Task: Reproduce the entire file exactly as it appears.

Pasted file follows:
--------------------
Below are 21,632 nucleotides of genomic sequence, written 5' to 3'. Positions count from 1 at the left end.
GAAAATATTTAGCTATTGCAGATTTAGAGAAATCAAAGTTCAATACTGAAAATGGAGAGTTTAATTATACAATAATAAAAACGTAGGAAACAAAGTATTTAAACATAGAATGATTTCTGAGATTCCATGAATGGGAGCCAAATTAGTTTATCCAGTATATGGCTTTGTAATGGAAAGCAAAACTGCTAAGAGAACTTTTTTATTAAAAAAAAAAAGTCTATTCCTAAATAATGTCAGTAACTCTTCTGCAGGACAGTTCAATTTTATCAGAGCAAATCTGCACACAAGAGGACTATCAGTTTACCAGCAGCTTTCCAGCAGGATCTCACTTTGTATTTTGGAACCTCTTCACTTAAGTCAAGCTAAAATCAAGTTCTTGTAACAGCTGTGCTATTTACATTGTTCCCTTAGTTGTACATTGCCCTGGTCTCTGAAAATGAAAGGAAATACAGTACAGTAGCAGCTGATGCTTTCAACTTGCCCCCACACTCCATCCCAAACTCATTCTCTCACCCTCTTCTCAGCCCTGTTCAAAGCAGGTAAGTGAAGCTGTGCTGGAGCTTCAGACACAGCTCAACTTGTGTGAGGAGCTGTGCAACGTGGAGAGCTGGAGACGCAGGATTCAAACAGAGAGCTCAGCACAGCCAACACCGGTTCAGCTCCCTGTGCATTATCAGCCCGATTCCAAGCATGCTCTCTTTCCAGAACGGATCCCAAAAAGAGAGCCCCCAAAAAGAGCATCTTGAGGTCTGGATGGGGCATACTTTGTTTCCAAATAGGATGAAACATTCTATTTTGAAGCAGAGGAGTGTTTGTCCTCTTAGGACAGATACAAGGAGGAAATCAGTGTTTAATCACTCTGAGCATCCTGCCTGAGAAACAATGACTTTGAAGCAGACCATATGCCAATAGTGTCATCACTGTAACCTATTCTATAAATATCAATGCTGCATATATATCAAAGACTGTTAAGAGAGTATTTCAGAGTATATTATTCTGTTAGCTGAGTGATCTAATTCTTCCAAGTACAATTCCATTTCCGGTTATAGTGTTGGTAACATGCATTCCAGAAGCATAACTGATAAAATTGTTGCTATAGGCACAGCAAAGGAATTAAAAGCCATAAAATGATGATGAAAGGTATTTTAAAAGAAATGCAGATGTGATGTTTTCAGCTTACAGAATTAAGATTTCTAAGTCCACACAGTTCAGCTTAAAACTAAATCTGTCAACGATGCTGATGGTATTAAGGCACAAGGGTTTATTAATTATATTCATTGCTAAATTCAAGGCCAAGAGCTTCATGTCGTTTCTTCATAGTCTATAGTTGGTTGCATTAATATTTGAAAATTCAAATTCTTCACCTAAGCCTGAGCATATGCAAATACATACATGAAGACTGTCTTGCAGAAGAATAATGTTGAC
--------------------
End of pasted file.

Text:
Below are 21,632 nucleotides of genomic sequence, written 5' to 3'. Positions count from 1 at the left end.
GAAAATATTTAGCTATTGCAGATTTAGAGAAATCAAAGTTCAATACTGAAAATGGAGAGTTTAATTATACAATAATAAAAACGTAGGAAACAAAGTATTTAAACATAGAATGATTTCTGAGATTCCATGAATGGGAGCCAAATTAGTTTATCCAGTATATGGCTTTGTAATGGAAAGCAAAACTGCTAAGAGAACTTTTTTATTAAAAAAAAAAAGTCTATTCCTAAATAATGTCAGTAACTCTTCTGCAGGACAGTTCAATTTTATCAGAGCAAATCTGCACACAAGAGGACTATCAGTTTACCAGCAGCTTTCCAGCAGGATCTCACTTTGTATTTTGGAACCTCTTCACTTAAGTCAAGCTAAAATCAAGTTCTTGTAACAGCTGTGCTATTTACATTGTTCCCTTAGTTGTACATTGCCCTGGTCTCTGAAAATGAAAGGAAATACAGTACAGTAGCAGCTGATGCTTTCAACTTGCCCCCACACTCCATCCCAAACTCATTCTCTCACCCTCTTCTCAGCCCTGTTCAAAGCAGGTAAGTGAAGCTGTGCTGGAGCTTCAGACACAGCTCAACTTGTGTGAGGAGCTGTGCAACGTGGAGAGCTGGAGACGCAGGATTCAAACAGAGAGCTCAGCACAGCCAACACCGGTTCAGCTCCCTGTGCATTATCAGCCCGATTCCAAGCATGCTCTCTTTCCAGAACGGATCCCAAAAAGAGAGCCCCCAAAAAGAGCATCTTGAGGTCTGGATGGGGCATACTTTGTTTCCAAATAGGATGAAACATTCTATTTTGAAGCAGAGGAGTGTTTGTCCTCTTAGGACAGATACAAGGAGGAAATCAGTGTTTAATCACTCTGAGCATCCTGCCTGAGAAACAATGACTTTGAAGCAGACCATATGCCAATAGTGTCATCACTGTAACCTATTCTATAAATATCAATGCTGCATATATATCAAAGACTGTTAAGAGAGTATTTCAGAGTATATTATTCTGTTAGCTGAGTGATCTAATTCTTCCAAGTACAATTCCATTTCCGGTTATAGTGTTGGTAACATGCATTCCAGAAGCATAACTGATAAAATTGTTGCTATAGGCACAGCAAAGGAATTAAAAGCCATAAAATGATGATGAAAGGTATTTTAAAAGAAATGCAGATGTGATGTTTTCAGCTTACAGAATTAAGATTTCTAAGTCCACACAGTTCAGCTTAAAACTAAATCTGTCAACGATGCTGATGGTATTAAGGCACAAGGGTTTATTAATTATATTCATTGCTAAATTCAAGGCCAAGAGCTTCATGTCGTTTCTTCATAGTCTATAGTTGGTTGCATTAATATTTGAAAATTCAAATTCTTCACCTAAGCCTGAGCATATGCAAATACATACATGAAGACTGTCTTGCAGAAGAATAATGTTGAC